It took me getting into bike commuting to realize just how interconnected the DC area was with bike trails. I had done the CCT when it first opened when I was younger and some of Rock Creek Park, but I had barely explored MVT until living in the area, or W&OD, or 4 Mile Run, Metro Branch Trail, etc, etc. And I think the cycletracks really help a lot in downtown because they help people who were on the fence before like me to bike in (I don't mind roads at all now). Some of my friends who drive or Metro joke around, but I remind them I'm making their train car less crowded and their traffic one car less getting home. I only wish I had figured this all out years ago.

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    A lot of my car trips were very short ones - one to three miles, which can be hard on a car. I now use my bike for almost all of those errands. It's also easier to park a bike.

    I recently heard someone (it might have been the CEO of Volkswagon US, talking about how cars and bikes complement each other) say that you don't need to propel 3,000 pounds of metal to go one mile to buy a half gallon of milk. That hit home with me. I ride my bike to work and have a rack and panniers, so carrying things is pretty easy. A backpack also works.

    As far as riding to work goes, I enjoy the scenery and exercise. It takes the roughly the same amount of time I spent going by bus and metro, but is much more predictable. I started biking to work after I discovered that I could ride on trails nearly all of the 8 miles between my home and office.
    Last edited by Arlingtonrider; 04-19-2012 at 11:04 AM.

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    Many people are tempted by the draw of riding to work instead of driving, but they get sidetracked by little excuses that crop up in the morning. One of the best tips that I can give to anyone who is thinking of trying commuting by bike is to get everything ready the night before. Make it so that you can wake up, put your clothes on, drink your coffee and roll out the door. If your cycling bag is all packed up, it will actually be MORE work to drive than to ride... which is a GREAT excuse not to drive.

    That helps you get into the swing of commuting. Even after 33+ years of commuting to work by bike, I still do that almost every day. The hardest decision I make before leaving the house each morning is where to put my coffee mug... in the sink or on the counter.

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    Greenbelt's Avatar
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    For those of us living farther out in the suburbs, the biggest impediment to more bike commuting is simply getting the word out the there are beautiful trails and pleasant side streets that can get you from home to work (sometimes a bit indirectly). We see wildlife of some sort (eagles, herons, osprey, geese/ducks, deer, beaver, groundhogs, turtles etc.) every day.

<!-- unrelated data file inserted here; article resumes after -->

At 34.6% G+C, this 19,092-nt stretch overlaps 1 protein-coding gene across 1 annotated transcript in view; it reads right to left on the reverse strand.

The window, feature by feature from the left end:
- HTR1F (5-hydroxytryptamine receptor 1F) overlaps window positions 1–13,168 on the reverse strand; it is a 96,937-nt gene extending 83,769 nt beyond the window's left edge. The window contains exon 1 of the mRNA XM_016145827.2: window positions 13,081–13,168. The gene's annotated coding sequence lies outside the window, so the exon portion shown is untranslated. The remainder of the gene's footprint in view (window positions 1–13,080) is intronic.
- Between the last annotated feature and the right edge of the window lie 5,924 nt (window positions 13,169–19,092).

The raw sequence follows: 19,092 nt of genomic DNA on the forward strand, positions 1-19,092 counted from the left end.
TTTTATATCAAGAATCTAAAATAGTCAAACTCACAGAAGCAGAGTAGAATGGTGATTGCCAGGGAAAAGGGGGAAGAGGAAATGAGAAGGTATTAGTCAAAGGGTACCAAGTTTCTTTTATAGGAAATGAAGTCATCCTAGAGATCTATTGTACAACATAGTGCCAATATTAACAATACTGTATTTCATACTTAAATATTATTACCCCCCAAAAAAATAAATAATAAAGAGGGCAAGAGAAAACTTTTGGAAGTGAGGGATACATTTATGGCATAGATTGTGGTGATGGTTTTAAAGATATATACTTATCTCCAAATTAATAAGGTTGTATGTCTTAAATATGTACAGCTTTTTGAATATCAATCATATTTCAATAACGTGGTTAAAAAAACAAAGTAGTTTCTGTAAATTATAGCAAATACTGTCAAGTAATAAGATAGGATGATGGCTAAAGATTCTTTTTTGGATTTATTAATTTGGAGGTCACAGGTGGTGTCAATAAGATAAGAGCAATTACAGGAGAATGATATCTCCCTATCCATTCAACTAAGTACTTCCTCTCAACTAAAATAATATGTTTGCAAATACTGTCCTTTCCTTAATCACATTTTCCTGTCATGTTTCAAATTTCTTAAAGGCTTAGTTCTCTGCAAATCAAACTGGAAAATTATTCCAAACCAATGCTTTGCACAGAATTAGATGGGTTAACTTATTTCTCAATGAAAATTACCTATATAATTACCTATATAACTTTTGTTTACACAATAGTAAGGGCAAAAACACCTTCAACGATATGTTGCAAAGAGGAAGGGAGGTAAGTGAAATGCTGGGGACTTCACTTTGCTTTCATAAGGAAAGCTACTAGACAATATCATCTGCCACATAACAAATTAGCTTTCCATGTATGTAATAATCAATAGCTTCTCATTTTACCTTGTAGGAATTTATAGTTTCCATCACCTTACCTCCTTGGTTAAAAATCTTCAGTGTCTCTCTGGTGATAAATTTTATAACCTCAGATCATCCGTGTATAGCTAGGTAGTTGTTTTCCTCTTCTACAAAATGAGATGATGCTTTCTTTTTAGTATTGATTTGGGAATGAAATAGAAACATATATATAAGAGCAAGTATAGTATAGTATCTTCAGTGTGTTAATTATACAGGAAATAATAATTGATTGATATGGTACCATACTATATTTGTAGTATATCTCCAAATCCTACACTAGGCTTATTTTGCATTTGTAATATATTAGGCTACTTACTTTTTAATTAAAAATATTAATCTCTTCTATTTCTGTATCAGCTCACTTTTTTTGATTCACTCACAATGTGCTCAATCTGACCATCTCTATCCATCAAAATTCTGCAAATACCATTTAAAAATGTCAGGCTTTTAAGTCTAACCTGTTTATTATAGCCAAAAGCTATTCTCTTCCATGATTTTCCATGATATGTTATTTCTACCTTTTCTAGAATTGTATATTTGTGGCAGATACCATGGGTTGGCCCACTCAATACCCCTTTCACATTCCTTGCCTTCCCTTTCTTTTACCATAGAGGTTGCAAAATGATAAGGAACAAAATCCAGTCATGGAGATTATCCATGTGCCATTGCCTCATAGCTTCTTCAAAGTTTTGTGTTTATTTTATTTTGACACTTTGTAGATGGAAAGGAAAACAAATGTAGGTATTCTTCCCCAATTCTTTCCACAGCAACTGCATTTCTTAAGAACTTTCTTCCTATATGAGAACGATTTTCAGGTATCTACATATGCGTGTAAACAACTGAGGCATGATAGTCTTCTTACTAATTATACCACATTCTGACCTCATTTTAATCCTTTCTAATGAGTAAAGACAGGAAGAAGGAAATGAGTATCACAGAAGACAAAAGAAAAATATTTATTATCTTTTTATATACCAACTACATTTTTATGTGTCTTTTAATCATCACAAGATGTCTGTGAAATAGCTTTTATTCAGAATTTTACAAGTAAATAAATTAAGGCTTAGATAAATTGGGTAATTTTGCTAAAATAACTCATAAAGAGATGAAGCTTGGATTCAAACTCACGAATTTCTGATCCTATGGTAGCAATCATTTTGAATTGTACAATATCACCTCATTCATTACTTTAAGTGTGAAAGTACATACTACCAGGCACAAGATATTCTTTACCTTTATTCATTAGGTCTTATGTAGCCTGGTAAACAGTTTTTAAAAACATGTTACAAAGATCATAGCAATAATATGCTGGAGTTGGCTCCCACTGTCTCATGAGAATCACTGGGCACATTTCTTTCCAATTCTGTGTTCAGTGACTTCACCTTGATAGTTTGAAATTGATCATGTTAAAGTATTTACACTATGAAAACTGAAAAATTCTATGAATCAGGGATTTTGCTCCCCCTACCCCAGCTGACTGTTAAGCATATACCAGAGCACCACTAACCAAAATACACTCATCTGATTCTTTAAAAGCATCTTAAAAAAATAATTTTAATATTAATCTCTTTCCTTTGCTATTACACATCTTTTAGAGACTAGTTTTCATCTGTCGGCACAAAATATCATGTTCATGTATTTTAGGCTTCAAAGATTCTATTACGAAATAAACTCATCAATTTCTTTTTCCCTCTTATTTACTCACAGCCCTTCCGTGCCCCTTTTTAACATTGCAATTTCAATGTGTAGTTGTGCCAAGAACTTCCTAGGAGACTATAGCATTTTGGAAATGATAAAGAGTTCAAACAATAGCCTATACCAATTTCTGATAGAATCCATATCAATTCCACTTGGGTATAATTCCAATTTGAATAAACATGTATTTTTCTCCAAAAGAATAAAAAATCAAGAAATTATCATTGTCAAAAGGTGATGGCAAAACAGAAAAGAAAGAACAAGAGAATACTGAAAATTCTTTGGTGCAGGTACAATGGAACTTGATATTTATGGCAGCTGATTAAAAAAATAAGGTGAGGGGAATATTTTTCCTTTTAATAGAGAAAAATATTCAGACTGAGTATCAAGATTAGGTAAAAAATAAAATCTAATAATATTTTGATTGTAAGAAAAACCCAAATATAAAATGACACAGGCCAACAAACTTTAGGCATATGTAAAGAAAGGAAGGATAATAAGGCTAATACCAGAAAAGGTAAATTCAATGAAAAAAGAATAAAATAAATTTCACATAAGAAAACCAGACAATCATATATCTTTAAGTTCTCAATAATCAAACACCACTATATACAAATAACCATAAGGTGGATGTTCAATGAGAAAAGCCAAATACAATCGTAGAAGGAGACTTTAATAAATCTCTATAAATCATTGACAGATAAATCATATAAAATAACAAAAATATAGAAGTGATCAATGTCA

For doing errands in the suburbs themselves, the problem is the ultra-wide arterial roads, which are difficult (and sometimes flat out unsafe) to cross or navigate, and are alternatively high-speed and congested, often with traffic making crazy lane changes to get from strip to strip.

    So you just have to do some research and find alternate routes. We can get most of everything we need in smaller shops off the main roads. That's partly why some of the long-forgotten mini-shopping centers in our area are having a renaissance (REI/MOMS in North College Park, Roosevelt Center in Greenbelt). You can get there easily and pleasantly by bike, foot, or car.

    At this point, I can't imagine piling into a car and going to a huge mall or big box place with those ridiculous hot (or freezing cold) oversized parking lots. I'll save the gas and buy locally, thanks!
    Last edited by Greenbelt; 04-19-2012 at 12:13 PM.

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    The ability to find suggested bike route directions easily using google maps (by clicking on the bike icon) has also made it easier to use bikes to get around. In addition, Arlington and DC offer very helpful bike maps.

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    I forgot to mention, my family and I take what we call a "Car-free Vacation" each year around labor day. My wife and I pull two trailers and a bike seat on our two bikes to tow our 3 kids, blankets, pillows, food, clothes, and toys from our house in Fairfax, down to the C&O canal in Georgetown, and then out the canal to lockhouse 6. We spend the night there, spend a day biking around the city, and then bike back to Fairfax the following day. We have done it 2 years in a row and have scheduled the lockhouse again this year for our third annual trip.

    Mike Essig

  10. #10
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    Quote Originally Posted by Arlingtonrider View Post
    The ability to find suggested bike route directions easily using google maps (by clicking on the bike icon) has also made it easier to use bikes to get around. In addition, Arlington and DC offer very helpful bike maps.
    I'm really impressed with the bike maps available from most of the local municipalities. Arlington definitely leads the way. DC, Fairfax, Alexandria and many of the Maryland Suburbs are great too.